While this is less of an issue throughout most of the country (although a limit of 100 people at a political rally does pose its own problems), in Auckland where groups of more than ten are not permitted, the campaign trail has virtually gone cold.


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The real truth behind COVID-19

Well, I never!

You learn something new every day. Today I’m informed that the purpose of COVID-19 lockdowns is to keep us indoors so we won’t see the construction of 5G towers all over the world.

Who would’ve known?

I was made aware of this fact after learning that several cell phone towers in Aotearoa New Zealand have been subject to overnight arson attacks in recent days. Apparently such attacks are necessary to thwart the nefarious goals of the New World Order TM.


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Why, oh why didn’t I indoctrinate my kids?

There are times when I wish I had indoctrinated my children, especially my son. That way, he’d probably still hold beliefs and values similar to, or at least compatible with, mine. Instead, I encouraged them to think for themselves; to seek out evidence and then draw their own conclusions. At times. as happened yesterday, I begin to question the wisdom of that.

I’m not a believer in absolute or objective truths, be they religious, social, or even scientific. I’m old enough to recall “Scientific certainties” that are no longer certain and in some cases disproved.

I can recall a time when homosexual acts were criminal and when the medical profession classified homosexuality as a disorder. It was first declassified as a disorder in Australia and New Zealand in around 1972, in America a year later and throughout the most of the world within a couple of years. In Aotearoa New Zealand, homosexual acts weren’t decriminalised until 1984, and in some parts of the world such acts can still be punished by life imprisonment,

As an aside, as a teenager, I was an avid reader of periodical magazines and other publications, especially if they contained articles of a scientific nature, and I first became aware of the possibility that homosexuality was not “wrong” in the mid to late 1960s through a number of articles I read that were mostly highly critical of, and sometimes angry at, a pamphlet titled Towards A Quaker View Of Sex first published in 1963. Although I didn’t get to read the entire pamphlet until more than forty years after its first publication, excerpts accompanying the articles seemed more reasoned and well thought out than most of the criticism leveled at it. Most of the criticism was related at the morality, or rather the perceived immorality that the critics believed the publication advocated.

And yet, most (but not all) of the conclusions reached in the pamphlet are now widely accepted as the norm: same sex relationships are generally viewed as within the bounds of normality; here, and in many parts of the world same sex relationships have equal footing with heterosexual relationships; here, a partnership is legally recognised by its nature and duration, not by whether or not it has been formalised by a marriage or civil union. We have still some way to go in accepting and recognising forms of relationships that do not involve only two people. For example in this country there is no legal recognition of a relationship that involves A & B & C, although the relationships between A & B, B & C, and A & C may be recognised.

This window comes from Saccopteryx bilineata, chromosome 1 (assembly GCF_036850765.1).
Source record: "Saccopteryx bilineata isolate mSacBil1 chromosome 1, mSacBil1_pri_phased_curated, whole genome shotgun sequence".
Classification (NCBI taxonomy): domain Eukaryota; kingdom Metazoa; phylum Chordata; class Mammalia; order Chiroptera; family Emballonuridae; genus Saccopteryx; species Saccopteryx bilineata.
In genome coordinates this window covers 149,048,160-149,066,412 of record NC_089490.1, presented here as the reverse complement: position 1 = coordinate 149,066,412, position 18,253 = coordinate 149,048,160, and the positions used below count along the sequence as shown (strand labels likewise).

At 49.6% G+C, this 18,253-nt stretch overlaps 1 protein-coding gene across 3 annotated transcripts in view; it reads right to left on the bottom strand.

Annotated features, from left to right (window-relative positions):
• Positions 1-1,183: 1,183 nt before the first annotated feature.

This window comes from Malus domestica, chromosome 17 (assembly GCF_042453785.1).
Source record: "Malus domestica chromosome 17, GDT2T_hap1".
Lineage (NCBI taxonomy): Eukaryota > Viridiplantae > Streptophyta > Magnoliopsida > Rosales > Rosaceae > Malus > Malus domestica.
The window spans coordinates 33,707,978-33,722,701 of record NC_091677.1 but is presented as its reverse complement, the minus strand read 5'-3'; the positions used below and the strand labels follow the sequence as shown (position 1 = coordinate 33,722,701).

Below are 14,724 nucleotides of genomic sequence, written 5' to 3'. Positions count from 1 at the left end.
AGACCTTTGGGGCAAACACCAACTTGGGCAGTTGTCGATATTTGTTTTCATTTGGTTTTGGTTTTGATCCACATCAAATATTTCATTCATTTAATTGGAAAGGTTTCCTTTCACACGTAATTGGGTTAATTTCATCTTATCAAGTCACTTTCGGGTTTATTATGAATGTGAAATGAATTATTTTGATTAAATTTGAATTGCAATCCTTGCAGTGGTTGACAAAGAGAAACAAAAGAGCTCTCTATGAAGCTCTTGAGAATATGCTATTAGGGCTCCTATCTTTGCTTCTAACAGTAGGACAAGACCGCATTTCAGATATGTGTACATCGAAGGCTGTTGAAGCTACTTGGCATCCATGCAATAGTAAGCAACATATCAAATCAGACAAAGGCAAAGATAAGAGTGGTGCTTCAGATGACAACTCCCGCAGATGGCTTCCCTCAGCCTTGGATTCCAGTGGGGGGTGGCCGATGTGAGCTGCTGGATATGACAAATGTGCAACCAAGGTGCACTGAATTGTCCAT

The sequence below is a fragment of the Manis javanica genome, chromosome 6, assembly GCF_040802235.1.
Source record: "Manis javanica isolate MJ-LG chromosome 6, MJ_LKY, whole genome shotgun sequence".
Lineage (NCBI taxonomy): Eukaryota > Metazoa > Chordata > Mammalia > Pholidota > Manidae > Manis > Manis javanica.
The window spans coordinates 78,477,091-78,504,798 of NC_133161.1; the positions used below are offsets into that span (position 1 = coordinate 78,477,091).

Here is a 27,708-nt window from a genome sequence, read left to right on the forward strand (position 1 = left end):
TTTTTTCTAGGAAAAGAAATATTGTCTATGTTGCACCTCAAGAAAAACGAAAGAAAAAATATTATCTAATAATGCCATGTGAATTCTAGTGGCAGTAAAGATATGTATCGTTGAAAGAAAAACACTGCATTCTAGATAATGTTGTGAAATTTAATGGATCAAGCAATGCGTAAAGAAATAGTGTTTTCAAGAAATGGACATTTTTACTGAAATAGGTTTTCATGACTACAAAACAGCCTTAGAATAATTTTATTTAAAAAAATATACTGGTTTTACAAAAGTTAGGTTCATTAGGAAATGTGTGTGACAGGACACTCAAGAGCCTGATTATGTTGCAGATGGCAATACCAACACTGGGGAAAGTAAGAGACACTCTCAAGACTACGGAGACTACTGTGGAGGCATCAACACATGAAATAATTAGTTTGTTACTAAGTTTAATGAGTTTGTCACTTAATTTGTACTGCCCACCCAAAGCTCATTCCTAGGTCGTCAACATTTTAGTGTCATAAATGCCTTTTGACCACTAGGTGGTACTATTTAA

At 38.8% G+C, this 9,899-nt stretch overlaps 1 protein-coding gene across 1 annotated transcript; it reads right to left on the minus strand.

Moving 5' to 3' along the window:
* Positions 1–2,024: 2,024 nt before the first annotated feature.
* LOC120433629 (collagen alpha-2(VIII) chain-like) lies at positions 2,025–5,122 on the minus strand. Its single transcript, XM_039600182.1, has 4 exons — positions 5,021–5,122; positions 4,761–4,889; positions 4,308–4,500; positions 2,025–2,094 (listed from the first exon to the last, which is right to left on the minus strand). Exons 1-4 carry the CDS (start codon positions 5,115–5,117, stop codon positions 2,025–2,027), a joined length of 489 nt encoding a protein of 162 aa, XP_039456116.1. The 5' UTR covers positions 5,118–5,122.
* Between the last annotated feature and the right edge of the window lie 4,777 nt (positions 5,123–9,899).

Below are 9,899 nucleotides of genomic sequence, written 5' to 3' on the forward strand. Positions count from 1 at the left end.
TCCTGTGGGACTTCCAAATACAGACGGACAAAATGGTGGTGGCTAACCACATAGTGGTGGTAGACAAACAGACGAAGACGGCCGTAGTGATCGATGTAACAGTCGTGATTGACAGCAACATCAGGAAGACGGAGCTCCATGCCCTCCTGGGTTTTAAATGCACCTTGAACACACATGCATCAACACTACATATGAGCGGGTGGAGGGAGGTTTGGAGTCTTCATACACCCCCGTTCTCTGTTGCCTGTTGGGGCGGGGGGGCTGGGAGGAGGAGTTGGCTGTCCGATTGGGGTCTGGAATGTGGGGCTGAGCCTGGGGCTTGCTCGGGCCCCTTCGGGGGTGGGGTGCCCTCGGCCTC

I have drifted off topic somewhat. Now where was I? Oh yes, indoctrination. If I had indoctrinated my son into believing the Bible was not the literal Word of God, nor a rule book to live by, then he might not have reached the conclusion about a decade ago that indeed the Bible is literally the Word of God and is to be believed and followed to the letter. Unfortunately I don’t think I ever mentioned, let alone discussed, the Bible. I regret that now.

And yesterday I realised that I did not indoctrinate him sufficiently to be suspicious of conspiracy theories. They are “conspiracy theories” and not “conspiracies” for a reason.

Yesterday I discovered that he is convinced that the collapse of the Twin Towers on 9/11 was due to controlled implosions on multiple floors within the buildings. I had to forcefully end the discussion when he declared that all demolition experts agree that the buildings could not have collapsed the way they did unless they had been rigged by a demolition expert to collapse that way.

Sigh! If he had said “some experts” or “an expert” instead of “all experts” I might have been prepared to hear him out. I’m not closed to rational disagreements, but the use of “all experts” was sufficient evidence for me to conclude any discussion would not be rational.

I must admit I’m somewhat curious as to who he believes the “conspirators” might be. After all if it was “controlled”, it was planned, so who planned it and why? But in the interest of maintaining a mostly close relationship with my son, it’s a curiosity I’m not going to try to satisfy.